Now, it's no secret that I'm a big fan of the little FPGA/USB Modules from Opal Kelly. Let's say you are creating your own super dooper electronic product perhaps a mega-cool machine vision system, for example and you want to control this little rascal from your PC and also transfer data back and forth. Rather than designing this part of the system yourself, you can simply plug in one of Opal Kelly's FPGA/USB Modules. In addition to handling all of the USB communications for you, you can also do a lot of pre-processing of the data on the FPGA.
Well, I just heard that the little scamps at Opal Kelly have added a rather interesting case study to their website. This features a company called Plexon a pioneer and leading innovator of custom, high performance solutions for data acquisition, behavioral research and advanced analysis specifically designed for neuroscience research.
A "hot" trend in neuroscience is the emerging field of optogenetics. This advanced technique gives researchers unprecedented control and allows them to specifically activate or inhibit subgroups of neurons within the brain.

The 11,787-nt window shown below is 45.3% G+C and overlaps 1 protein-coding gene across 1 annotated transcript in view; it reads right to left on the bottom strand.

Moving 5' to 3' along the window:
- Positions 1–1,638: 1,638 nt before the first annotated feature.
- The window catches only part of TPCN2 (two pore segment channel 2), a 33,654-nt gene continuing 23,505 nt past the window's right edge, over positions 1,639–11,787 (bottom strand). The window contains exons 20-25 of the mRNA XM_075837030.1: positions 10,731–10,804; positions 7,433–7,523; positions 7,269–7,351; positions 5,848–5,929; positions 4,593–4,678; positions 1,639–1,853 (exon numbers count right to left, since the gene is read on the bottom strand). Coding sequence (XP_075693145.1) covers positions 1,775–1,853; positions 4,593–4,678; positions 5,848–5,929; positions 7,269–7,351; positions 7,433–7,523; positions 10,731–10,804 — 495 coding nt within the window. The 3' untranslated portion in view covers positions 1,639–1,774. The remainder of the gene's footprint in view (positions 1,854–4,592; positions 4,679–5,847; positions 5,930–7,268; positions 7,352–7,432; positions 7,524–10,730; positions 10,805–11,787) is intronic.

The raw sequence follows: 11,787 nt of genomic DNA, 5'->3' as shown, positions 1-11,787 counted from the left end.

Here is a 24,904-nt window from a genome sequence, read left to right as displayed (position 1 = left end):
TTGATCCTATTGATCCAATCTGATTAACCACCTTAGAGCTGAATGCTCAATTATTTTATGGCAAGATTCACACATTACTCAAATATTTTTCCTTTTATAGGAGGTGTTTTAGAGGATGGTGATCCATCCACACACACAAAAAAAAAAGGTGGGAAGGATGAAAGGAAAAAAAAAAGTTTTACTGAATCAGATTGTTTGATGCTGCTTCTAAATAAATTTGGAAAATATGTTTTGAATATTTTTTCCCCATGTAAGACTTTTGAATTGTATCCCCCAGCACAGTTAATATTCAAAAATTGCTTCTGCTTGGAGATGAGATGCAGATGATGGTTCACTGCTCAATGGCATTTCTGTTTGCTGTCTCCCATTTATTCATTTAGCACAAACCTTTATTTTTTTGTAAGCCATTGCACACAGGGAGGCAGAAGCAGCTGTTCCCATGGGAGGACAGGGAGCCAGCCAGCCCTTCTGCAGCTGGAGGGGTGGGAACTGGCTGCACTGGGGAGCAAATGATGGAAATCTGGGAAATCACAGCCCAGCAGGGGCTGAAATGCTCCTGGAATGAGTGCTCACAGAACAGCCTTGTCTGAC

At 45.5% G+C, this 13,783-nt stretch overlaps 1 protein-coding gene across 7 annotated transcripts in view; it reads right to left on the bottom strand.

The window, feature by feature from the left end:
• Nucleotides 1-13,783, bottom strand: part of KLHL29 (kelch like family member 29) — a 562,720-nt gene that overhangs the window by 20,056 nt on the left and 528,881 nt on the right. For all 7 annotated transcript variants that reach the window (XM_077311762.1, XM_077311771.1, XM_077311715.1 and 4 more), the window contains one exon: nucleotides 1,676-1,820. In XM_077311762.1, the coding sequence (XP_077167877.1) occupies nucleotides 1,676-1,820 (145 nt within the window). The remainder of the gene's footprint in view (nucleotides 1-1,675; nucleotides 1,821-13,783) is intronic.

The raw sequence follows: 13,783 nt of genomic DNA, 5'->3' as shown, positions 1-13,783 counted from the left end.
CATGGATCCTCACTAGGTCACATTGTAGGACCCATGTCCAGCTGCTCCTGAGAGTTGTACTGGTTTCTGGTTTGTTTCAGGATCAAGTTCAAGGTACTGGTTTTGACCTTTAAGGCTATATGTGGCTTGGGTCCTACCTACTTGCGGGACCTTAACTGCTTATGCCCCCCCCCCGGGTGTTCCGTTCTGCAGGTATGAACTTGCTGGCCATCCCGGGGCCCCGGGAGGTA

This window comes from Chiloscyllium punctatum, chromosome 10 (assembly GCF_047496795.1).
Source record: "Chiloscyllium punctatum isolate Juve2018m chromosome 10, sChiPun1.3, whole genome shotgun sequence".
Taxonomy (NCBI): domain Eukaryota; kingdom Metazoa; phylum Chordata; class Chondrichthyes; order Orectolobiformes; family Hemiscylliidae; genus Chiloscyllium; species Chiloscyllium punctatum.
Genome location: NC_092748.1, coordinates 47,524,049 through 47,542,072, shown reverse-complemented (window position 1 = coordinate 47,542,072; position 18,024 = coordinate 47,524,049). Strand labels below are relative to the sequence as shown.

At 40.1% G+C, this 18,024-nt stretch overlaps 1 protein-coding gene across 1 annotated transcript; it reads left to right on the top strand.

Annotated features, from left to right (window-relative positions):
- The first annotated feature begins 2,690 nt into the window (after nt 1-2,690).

Initially, optogenetic research was done using lasers as the light source. But the lasers used were expensive, had unstable output levels, and had relatively short lifetimes. Plexon wanted to expand the accessibility of optogenetic tools to more brain and nervous system researchers and replace lasers with a less expensive and more stable research instrument. They determined that using LEDs instead of lasers to generate light could provide much lower cost, longer lasting, and more stable solutions. Plexon needed to design a high power computer controlled current source for driving the LEDs.
Plexon developed the Optogenetic Controller, leveraging two custom boards created by the Plexon team, with an Opal Kelly XEM6001 module with USB interface in the middle (the Opal Kelly module is the small green board towards the middle-left of the image below).
I have to tell you that I'm interesting in all of this stuff -- from the way in which the brain works, to the electronic systems used to stimulate the brain then detect and analyze the data.
If you want to learn more, Click Here
to bounce over to the Opal Kelly site to peruse and ponder the full case study.
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